|Publication number||US4441183 A|
|Application number||US 06/360,302|
|Publication date||Apr 3, 1984|
|Filing date||Mar 22, 1982|
|Priority date||Mar 22, 1982|
|Publication number||06360302, 360302, US 4441183 A, US 4441183A, US-A-4441183, US4441183 A, US4441183A|
|Inventors||Jean A. Dussault|
|Original Assignee||Western Electric Company, Inc.|
|Export Citation||BiBTeX, EndNote, RefMan|
|Patent Citations (8), Non-Patent Citations (6), Referenced by (17), Classifications (6), Legal Events (7)|
|External Links: USPTO, USPTO Assignment, Espacenet|
The present invention relates to electronic test apparatus and more particularly to an apparatus for testing digital and analog electronic circuits.
The testing of electronic circuits usually results in large quantities of data that need to be processed in order to detect and locate faults within the circuit under test. For any given circuit, there is a set of potential faults that may exist when the circuit is tested. Such set of potential faults along with their symptoms, called a dictionary, is a useful aid to the test operator in detecting and diagnosing faulty operation of the circuit. However, dictionaries for electronic digital circuits are often long, somewhat cumbersome to use, and may lead to misclassifications of faults. Therefore, it has been proposed to compress the output data of a circuit under test thus rendering such output signals more manageable. The goal of data compression is to characterize a digital bit stream using as few bits as possible and still preserve sufficient information to achieve detection and/or location of faults within a circuit. Such technique referred to as signature analysis, is described in an article by Ira H. Spector entitled "Logic-State and Signature Analysis Combine for Fast, Easy Testing" in Electronics, June 8, 1978, pages 141-145. As shown therein, a linear feedback shift register is fed by the sum modulo two of an incoming digital data stream and a specified fixed set of feedback signals from fixed stages of the register. Although this prior art signature analysis tester operates satisfactorily for its intended purpose, i.e., as a testing apparatus for digital circuits, such a testing apparatus utilizes a fixed length shift register as well as a fixed number of feedback taps. In other words, a certain fixed length shift register is dedicated to the testing apparatus and such apparatus is capable of only testing digital circuits.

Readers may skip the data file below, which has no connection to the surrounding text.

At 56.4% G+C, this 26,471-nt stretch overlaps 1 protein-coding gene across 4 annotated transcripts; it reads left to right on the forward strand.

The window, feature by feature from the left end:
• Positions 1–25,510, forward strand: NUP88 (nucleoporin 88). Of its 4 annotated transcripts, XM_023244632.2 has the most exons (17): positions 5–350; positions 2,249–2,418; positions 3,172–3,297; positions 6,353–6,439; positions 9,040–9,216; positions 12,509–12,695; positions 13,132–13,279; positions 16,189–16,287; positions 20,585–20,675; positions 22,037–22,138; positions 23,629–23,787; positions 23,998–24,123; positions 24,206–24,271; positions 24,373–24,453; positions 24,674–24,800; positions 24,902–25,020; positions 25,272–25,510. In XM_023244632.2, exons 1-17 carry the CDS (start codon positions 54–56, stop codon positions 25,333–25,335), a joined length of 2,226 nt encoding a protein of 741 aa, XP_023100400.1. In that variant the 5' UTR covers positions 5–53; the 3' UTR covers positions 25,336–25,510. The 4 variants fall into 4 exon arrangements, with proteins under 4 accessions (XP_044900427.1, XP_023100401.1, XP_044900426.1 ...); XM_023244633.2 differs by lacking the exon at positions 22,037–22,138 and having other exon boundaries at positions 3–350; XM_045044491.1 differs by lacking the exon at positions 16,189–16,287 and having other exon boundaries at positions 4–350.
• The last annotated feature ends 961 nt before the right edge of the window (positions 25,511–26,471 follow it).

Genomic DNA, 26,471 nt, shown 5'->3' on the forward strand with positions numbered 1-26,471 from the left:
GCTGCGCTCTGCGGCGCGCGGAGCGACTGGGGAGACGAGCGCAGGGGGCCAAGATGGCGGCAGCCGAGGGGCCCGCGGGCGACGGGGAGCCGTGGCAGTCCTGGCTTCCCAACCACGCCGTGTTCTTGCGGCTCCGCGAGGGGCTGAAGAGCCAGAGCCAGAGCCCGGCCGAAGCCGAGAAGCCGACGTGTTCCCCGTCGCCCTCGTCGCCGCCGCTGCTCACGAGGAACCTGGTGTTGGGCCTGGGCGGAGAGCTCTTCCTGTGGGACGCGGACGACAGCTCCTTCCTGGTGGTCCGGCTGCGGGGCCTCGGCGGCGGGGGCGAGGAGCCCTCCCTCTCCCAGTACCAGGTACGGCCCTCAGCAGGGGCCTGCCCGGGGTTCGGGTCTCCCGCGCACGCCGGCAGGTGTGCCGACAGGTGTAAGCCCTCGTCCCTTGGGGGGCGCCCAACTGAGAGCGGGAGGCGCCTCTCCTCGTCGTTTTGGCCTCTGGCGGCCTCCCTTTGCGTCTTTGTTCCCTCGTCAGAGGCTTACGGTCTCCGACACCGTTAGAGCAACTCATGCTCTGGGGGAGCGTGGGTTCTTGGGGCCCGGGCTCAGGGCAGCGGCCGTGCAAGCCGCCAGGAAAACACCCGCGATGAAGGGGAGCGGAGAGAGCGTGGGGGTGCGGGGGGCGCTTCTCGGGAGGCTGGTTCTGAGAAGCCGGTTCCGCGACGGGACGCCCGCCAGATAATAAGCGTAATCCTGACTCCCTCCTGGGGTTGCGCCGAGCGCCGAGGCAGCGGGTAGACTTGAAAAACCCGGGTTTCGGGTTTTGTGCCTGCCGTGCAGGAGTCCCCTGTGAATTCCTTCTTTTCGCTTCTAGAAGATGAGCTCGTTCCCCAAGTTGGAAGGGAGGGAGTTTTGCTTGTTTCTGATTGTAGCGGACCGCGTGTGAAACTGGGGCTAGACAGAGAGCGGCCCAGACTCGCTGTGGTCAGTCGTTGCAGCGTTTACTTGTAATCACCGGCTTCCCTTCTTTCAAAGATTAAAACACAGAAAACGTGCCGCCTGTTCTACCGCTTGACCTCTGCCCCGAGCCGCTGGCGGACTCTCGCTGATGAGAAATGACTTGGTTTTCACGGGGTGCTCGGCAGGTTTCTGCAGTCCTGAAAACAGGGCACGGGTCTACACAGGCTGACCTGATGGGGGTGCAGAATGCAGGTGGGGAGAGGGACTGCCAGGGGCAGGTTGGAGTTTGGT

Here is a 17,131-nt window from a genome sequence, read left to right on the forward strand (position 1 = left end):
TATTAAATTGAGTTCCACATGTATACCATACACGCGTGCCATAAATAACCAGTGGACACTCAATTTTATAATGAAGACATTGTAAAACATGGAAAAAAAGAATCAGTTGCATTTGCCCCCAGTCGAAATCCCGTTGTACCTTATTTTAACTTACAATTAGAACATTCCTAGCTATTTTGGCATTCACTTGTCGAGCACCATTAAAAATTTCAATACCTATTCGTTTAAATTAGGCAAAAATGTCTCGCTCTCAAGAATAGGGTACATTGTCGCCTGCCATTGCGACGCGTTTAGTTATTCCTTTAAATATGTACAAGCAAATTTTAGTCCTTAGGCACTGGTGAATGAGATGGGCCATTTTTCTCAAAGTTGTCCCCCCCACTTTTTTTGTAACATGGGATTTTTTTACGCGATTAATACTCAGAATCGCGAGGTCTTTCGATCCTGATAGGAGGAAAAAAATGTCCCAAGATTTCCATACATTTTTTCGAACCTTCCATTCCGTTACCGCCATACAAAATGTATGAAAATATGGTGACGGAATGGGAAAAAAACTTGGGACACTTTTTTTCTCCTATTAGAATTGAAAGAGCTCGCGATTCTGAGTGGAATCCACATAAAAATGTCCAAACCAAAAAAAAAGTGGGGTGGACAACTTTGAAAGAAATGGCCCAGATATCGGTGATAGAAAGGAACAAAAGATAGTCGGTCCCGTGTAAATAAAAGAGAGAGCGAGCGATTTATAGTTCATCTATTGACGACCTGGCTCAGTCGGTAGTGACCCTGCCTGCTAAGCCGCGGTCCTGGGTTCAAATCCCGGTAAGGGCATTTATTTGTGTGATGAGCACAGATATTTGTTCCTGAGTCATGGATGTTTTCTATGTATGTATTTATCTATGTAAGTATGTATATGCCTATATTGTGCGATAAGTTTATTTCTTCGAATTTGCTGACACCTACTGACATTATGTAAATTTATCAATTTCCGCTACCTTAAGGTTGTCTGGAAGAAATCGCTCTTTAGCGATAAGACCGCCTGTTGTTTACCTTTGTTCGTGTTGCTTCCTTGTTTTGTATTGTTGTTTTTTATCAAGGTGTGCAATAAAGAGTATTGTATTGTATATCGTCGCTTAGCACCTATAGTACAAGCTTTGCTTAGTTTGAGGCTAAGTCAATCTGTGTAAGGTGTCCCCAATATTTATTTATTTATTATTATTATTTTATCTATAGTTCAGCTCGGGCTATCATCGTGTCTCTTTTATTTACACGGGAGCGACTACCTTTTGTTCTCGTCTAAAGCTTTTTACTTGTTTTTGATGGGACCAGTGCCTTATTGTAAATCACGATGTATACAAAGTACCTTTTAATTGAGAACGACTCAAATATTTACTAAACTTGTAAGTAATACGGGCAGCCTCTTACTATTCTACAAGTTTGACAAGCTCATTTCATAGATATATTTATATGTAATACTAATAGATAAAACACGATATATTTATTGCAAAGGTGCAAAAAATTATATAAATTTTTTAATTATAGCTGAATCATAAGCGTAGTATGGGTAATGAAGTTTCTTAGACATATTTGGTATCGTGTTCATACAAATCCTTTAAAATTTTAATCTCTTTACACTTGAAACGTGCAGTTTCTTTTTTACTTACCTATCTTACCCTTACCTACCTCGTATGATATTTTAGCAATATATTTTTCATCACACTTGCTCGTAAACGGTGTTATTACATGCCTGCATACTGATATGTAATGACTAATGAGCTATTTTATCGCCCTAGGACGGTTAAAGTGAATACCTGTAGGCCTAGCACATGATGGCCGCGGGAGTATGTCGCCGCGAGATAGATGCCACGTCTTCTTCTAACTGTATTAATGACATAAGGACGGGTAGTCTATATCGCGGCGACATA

Therefore, there exists a need for a flexible testing apparatus applicable to digital and analog circuits wherein a user or operator may selectively modify the physical configuration and processing time and mode of the testing apparatus.
The foregoing problems are solved in accordance with an embodiment of the invention wherein an apparatus for testing an electronic circuit comprises input means connectable to the electronic circuit under test for receiving data signals characteristic of the circuit; a shift register having a plurality of successive stages defining an overall register length; means for selectively varying the overall register length under program control; means coupling the input means to the shift register including means for combining the data signals with predetermined feedback signals out of the shift register; means for selecting the predetermined feedback signals under program control; and output means coupled to all the stages of the shift register for indicating the status of the circuit under test.
One advantage of the present invention is the ability to achieve a versatile apparatus for testing different types of electronic circuits.
Another advantage of the present invention is the ability to achieve comparable testing resolutions using fewer electronic components and connections.
A further advantage of the present invention is the ability to substantially reduce the time needed to process the test data.
These and other advantages of this invention will appear more fully upon consideration of the various illustrative embodiments now to be described in detail in connection with the accompanying drawings.
FIG. 1 is a block diagram representation of a testing apparatus in accordance with the present invention;
FIG. 2 is one illustrative embodiment of portions of the apparatus of FIG. 1 adapted for testing digital circuits;
FIG. 3 is an alternative embodiment of portions of the apparatus of FIG. 1 adapted for testing digital circuits;
FIG. 4 is an illustrative embodiment of portions of the apparatus of FIG. 1 adapted for testing analog circuits; and